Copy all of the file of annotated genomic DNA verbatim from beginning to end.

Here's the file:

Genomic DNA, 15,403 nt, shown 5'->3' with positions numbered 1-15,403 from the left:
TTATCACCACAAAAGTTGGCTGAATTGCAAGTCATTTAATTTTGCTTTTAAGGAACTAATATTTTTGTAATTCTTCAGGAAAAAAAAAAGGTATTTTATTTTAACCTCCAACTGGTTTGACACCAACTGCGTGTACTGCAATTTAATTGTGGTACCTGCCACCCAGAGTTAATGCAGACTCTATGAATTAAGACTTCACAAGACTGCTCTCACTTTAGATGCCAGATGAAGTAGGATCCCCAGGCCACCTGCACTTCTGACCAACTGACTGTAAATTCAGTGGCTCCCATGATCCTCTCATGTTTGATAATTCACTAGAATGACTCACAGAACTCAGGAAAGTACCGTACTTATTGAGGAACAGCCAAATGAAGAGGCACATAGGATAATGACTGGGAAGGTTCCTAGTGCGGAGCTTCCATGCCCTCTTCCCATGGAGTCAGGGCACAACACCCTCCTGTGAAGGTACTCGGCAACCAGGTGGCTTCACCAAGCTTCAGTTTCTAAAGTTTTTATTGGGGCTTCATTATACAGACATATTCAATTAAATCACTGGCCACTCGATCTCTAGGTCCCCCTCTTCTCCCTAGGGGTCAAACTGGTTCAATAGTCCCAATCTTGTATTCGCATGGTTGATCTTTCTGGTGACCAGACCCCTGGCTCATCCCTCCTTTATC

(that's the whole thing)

Genomic DNA, 15,403 nt, shown 5'->3' with positions numbered 1-15,403 from the left:
TTATCACCACAAAAGTTGGCTGAATTGCAAGTCATTTAATTTTGCTTTTAAGGAACTAATATTTTTGTAATTCTTCAGGAAAAAAAAAAGGTATTTTATTTTAACCTCCAACTGGTTTGACACCAACTGCGTGTACTGCAATTTAATTGTGGTACCTGCCACCCAGAGTTAATGCAGACTCTATGAATTAAGACTTCACAAGACTGCTCTCACTTTAGATGCCAGATGAAGTAGGATCCCCAGGCCACCTGCACTTCTGACCAACTGACTGTAAATTCAGTGGCTCCCATGATCCTCTCATGTTTGATAATTCACTAGAATGACTCACAGAACTCAGGAAAGTACCGTACTTATTGAGGAACAGCCAAATGAAGAGGCACATAGGATAATGACTGGGAAGGTTCCTAGTGCGGAGCTTCCATGCCCTCTTCCCATGGAGTCAGGGCACAACACCCTCCTGTGAAGGTACTCGGCAACCAGGTGGCTTCACCAAGCTTCAGTTTCTAAAGTTTTTATTGGGGCTTCATTATACAGACATATTCAATTAAATCACTGGCCACTCGATCTCTAGGTCCCCCTCTTCTCCCTAGGGGTCAAACTGGTTCAATAGTCCCAATCTTGTATTCGCATGGTTGATCTTTCTGGTGACCAGACCCCTGGCTCATCCCTCCTTTATC